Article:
Pattern formation due to morphological instabilities has recently attracted considerable interest. Prominent examples are in directional solidification and fracture pattern. In this research program we are investigating a pattern forming system where solidification, fracture, and creep are important. Our experiments are concerned with geomorhological pattern formation occurring at the mid ocean ridges. In recent years our knowledge of the structure of the ocean floors have vastly increased. Satellite altimetry data of the ocean surface combined with the ship-bathymetry and paleomagnetism data led to an unprecedented knowledge of the oceanfloors. Recently it has been found that the structure of the mid ocean ridges is not only characterized by a rift that is interrupted and offsetted along the rift axis by transform faults and fault lines, but also that rotating micro plates of the size of a few hundred kilometers are found between the two large plates moving apart. One challenge in the investigation of the pattern-formation at the ocean floor is that the changes are very slow. The currently visible geomorphological structure has been created over the past 200 Ma. A good summary of the geophysical questions are given in the book by Keary and Vine. We also recommend this website for further info on this topic.
Our investigations are motivated by a need for an experimental system that allows the study of the dynamics of rift formation processes and its dependence on the material parameters of the solidifying crust. Following some initial work in the mid 70's we conduct an experiment in which molten wax is frozen at the surface by a flow of cold air. Then the solid crust is pulled apart with constant velocity and the formation of the rift between the two solid plates is studied.
Transformfaults and Microplates
Here you can find our results on Shell Callista 158. The animated paper (with movies) describes the amazing similarities of the wax morphologies and that of the earth: transform faults, fault zones and microplates.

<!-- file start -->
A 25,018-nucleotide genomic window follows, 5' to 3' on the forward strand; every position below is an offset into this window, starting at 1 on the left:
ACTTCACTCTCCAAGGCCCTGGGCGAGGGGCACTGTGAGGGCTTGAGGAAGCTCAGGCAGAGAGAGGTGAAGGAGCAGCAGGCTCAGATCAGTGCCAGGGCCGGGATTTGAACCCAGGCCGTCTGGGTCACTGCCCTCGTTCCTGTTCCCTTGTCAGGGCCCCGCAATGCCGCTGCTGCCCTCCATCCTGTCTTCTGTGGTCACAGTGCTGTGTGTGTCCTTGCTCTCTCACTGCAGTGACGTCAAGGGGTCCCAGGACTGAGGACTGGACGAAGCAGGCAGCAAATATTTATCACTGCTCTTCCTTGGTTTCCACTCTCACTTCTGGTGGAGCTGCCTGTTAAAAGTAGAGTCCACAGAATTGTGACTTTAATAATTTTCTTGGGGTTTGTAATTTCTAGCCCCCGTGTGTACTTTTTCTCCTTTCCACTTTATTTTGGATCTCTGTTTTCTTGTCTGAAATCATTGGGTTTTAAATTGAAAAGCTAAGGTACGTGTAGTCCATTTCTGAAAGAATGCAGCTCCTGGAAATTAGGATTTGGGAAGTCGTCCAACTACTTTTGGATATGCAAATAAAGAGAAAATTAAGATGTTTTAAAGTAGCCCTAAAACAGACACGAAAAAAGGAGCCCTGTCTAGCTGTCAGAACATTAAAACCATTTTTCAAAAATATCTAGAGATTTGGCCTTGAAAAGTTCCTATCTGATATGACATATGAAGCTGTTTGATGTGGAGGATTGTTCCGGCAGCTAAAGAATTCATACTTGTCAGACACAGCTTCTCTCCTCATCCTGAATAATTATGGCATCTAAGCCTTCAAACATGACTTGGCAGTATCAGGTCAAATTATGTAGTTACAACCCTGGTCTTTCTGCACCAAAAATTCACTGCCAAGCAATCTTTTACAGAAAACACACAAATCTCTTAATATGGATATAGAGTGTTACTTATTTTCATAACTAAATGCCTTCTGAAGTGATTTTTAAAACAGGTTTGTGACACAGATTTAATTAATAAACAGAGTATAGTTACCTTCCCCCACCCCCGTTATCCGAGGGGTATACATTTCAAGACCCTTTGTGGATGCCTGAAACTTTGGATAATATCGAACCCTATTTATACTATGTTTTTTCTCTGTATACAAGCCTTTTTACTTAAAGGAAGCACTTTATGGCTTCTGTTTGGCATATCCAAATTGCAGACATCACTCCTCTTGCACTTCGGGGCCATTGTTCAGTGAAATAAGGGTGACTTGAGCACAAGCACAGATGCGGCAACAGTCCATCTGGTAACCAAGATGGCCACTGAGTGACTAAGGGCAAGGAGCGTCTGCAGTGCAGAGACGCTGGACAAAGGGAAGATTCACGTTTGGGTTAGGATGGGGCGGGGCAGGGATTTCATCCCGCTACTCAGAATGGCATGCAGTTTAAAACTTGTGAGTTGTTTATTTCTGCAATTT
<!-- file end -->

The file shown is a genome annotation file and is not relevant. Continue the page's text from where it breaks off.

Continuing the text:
Some movies of the dynamics are also available here:
transform faults and fault zones 1.08 MB
We have also done some checks for the scaling properties of the wax. Please click on the figures (from a talk) below:
Axial high at fast spreading and axial valley at slow speeds.
Agreement with relative values for the EPR and wax experiment.
Comparision of time and length scales between Earth Tectonics and Wax Tectonics.
Scaling of the thermal solidification process.
Comparision of the thermal solidification process Earth/Wax.
Pattern Formation in Lava Lakes
In this wax experiment we have found a morphological instabiltiy which is very similar to that found in lava lakes. The picture shows the zigzag rift formation observed in a lava lake. The width of the picture is approximately tens of meters. The rising newly formed rift is red. Clearly visible is the zigzag structure of the rift. In our experiment we found the same structure using Shell Wax 120.
More information on this experiment
This work was funded by the Alfred P. Sloan Foundation Foundation and the National Science Foundation through the Material Science Center at Cornell University.